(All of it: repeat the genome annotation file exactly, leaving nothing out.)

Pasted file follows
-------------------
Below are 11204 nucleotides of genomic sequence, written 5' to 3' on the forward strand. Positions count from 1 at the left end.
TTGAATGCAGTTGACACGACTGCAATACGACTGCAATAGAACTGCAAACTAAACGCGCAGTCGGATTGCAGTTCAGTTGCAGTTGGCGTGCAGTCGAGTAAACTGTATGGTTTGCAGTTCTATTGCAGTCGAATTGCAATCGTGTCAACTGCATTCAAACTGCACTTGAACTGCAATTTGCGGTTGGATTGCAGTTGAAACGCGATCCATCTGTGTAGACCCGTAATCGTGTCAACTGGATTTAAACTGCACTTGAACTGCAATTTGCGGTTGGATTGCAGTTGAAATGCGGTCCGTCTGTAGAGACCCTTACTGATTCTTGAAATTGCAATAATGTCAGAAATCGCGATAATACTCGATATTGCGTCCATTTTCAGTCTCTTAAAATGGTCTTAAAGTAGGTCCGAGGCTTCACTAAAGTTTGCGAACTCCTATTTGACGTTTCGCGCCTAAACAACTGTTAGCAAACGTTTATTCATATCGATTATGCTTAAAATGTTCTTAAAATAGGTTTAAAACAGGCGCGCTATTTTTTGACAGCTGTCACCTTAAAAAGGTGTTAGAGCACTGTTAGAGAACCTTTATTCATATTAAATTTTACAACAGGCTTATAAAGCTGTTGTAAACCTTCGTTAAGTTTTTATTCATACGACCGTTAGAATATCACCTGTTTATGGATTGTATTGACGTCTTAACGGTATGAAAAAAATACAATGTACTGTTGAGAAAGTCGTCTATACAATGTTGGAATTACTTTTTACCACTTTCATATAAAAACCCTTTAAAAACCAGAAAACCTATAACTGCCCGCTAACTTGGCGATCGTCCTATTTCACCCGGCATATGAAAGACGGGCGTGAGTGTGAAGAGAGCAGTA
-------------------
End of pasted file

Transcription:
Below are 11204 nucleotides of genomic sequence, written 5' to 3' on the forward strand. Positions count from 1 at the left end.
TTGAATGCAGTTGACACGACTGCAATACGACTGCAATAGAACTGCAAACTAAACGCGCAGTCGGATTGCAGTTCAGTTGCAGTTGGCGTGCAGTCGAGTAAACTGTATGGTTTGCAGTTCTATTGCAGTCGAATTGCAATCGTGTCAACTGCATTCAAACTGCACTTGAACTGCAATTTGCGGTTGGATTGCAGTTGAAACGCGATCCATCTGTGTAGACCCGTAATCGTGTCAACTGGATTTAAACTGCACTTGAACTGCAATTTGCGGTTGGATTGCAGTTGAAATGCGGTCCGTCTGTAGAGACCCTTACTGATTCTTGAAATTGCAATAATGTCAGAAATCGCGATAATACTCGATATTGCGTCCATTTTCAGTCTCTTAAAATGGTCTTAAAGTAGGTCCGAGGCTTCACTAAAGTTTGCGAACTCCTATTTGACGTTTCGCGCCTAAACAACTGTTAGCAAACGTTTATTCATATCGATTATGCTTAAAATGTTCTTAAAATAGGTTTAAAACAGGCGCGCTATTTTTTGACAGCTGTCACCTTAAAAAGGTGTTAGAGCACTGTTAGAGAACCTTTATTCATATTAAATTTTACAACAGGCTTATAAAGCTGTTGTAAACCTTCGTTAAGTTTTTATTCATACGACCGTTAGAATATCACCTGTTTATGGATTGTATTGACGTCTTAACGGTATGAAAAAAATACAATGTACTGTTGAGAAAGTCGTCTATACAATGTTGGAATTACTTTTTACCACTTTCATATAAAAACCCTTTAAAAACCAGAAAACCTATAACTGCCCGCTAACTTGGCGATCGTCCTATTTCACCCGGCATATGAAAGACGGGCGTGAGTGTGAAGAGAGCAGTA